Emmy Award-winning NBC News correspondent Bob Dotson details the lives of unsung American heroes whose selflessness, compassion and ingenuity have made this country a better place in “American Story” (Viking Press/Penguin Group). The lost art of letter writing nurtures the spiritual bonds between friends Amy Andrews and Jessica Mesman Griffith in “Love & Salt” (Loyola Press), which follows their journey through faith, doubt, the joy of a new baby, the deaths of loved ones, and the benefit of having God’s love expressed to us through another person. In “The Miracle of Father Kapaun” (Ignatius Press), Wichita Eagle reporters Roy Wenzl and Travis Heying explore the life of the Korean War chaplain and Medal of Honor winner whose ministry to soldiers of all faiths during battle and as a P.O.W. boosted morale and saved lives.
In “On These Courts” (Touchstone Books/Simon and Schuster), CNN.com’s Wayne B. Drash profiles former NBA star “Penny” Hardaway, who returned to his hometown of Memphis to serve as a coach and positive role model for young basketball players dealing with failing grades, incarcerated fathers, gang pressures, and crime-ridden streets. Jim Ziolkowski, who left a fast track career in corporate finance to create the nonprofit buildOn—which turns inner city teens into community leaders by breaking cycles of poverty, illiteracy and low expectations—chronicles his work in “Walk In Their Shoes” (Simon and Schuster), written with James S. Hirsch.
Books for Young People
Any child suffering from a bad mood will delight in author and illustrator Courtney Pippin-Mathur’s “Maya Was Grumpy” (Preschool and up, Flashlight Press), which depicts a little girl whose grouchiness is lifted by her grandmother’s clever and giggle-inducing ideas. Author Suzanne Collins’ autobiographical picture book “Year of the Jungle” (Kindergarten and up, Scholastic Press), illustrated by James Proimos, recalls her attempts as a first-grader to stay brave while her father fought in Viet Nam, and explores the effect of war on young children. A bond forms across generations in author Paul Fleishman and illustrator Bagram Ibatoulline’s “The Matchbox Diary” (ages 6 and up, Candlewick Press), in which a little girl visiting her great-grandfather comes to understand his journey as an Italian immigrant to the United States through the items he keeps in an old cigar box.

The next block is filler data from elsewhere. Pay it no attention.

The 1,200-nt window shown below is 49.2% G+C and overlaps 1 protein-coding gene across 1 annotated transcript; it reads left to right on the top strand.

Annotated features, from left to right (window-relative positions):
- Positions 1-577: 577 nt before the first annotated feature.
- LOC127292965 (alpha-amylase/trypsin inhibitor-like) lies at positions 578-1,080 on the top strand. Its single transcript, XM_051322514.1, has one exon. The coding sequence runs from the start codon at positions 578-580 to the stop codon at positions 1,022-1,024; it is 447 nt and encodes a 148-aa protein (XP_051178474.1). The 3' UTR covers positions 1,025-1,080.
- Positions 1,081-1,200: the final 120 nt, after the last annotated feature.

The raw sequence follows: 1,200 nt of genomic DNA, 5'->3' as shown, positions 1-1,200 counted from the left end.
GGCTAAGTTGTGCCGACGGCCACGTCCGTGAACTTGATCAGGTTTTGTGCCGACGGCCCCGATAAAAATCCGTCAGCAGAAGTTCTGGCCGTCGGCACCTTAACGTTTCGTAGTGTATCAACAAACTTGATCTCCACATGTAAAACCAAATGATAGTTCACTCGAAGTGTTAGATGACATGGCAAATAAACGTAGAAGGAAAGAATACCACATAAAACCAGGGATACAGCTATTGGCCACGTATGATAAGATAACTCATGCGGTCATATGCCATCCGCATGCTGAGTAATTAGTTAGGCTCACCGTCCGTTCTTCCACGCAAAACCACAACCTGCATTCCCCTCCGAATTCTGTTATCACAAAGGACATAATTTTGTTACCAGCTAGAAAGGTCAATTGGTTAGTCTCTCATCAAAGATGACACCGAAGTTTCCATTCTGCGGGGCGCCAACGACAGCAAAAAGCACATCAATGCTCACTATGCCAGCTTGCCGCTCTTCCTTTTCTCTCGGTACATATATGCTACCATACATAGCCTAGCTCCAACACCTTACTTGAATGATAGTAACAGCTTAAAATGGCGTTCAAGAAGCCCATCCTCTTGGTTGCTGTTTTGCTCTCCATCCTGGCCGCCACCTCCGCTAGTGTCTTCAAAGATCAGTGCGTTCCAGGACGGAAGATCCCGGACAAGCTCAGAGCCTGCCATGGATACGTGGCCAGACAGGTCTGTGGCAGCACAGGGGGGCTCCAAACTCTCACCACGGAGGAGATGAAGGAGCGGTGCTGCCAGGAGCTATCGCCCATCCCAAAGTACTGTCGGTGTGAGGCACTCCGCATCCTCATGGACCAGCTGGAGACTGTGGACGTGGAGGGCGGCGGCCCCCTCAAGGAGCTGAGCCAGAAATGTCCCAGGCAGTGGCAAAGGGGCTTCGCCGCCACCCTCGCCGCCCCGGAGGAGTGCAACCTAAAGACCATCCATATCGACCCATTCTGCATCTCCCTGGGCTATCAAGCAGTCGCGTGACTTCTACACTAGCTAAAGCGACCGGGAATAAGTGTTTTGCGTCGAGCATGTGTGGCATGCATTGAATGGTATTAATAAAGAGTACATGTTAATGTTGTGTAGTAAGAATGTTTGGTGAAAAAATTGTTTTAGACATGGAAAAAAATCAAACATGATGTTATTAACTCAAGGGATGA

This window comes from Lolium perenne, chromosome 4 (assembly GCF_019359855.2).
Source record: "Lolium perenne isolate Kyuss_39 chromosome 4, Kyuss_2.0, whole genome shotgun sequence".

A squirrel that gets sucked into a vacuum cleaner and emerges with superpowers teaches the cynical girl who adopts him about the power of love and believing in the unbelievable in author Kate DiCamillo and illustrator K.G. Campbell’s “Flora & Ulysses” (ages 8 and up, Candlewick Press). The powerful memoir “The Boy on the Wooden Box” (ages 10 and up, Atheneum Books for Young Readers/Simon and Schuster) by Leon Leyson, with Marilyn J. Harran and Elisabeth B. Leyson, recalls the wartime horrors experienced by young Leon when the Nazis invaded Poland, his will to survive, and the lifelong admiration he felt for German industrialist Oskar Schindler, who risked his own life to save him, his family and many others.
The 2014 special Christopher Awards will be announced soon.
The Christophers, a nonprofit organization founded in 1945 by Maryknoll Father James Keller, is rooted in the Judeo-Christian tradition of service to God and humanity. The ancient Chinese proverb—“It’s better to light one candle than to curse the darkness”— guides its publishing, radio, leadership and awards programs. More information about The Christophers is available at www.christophers.org. [Editors: A complete list of winners is available on request.]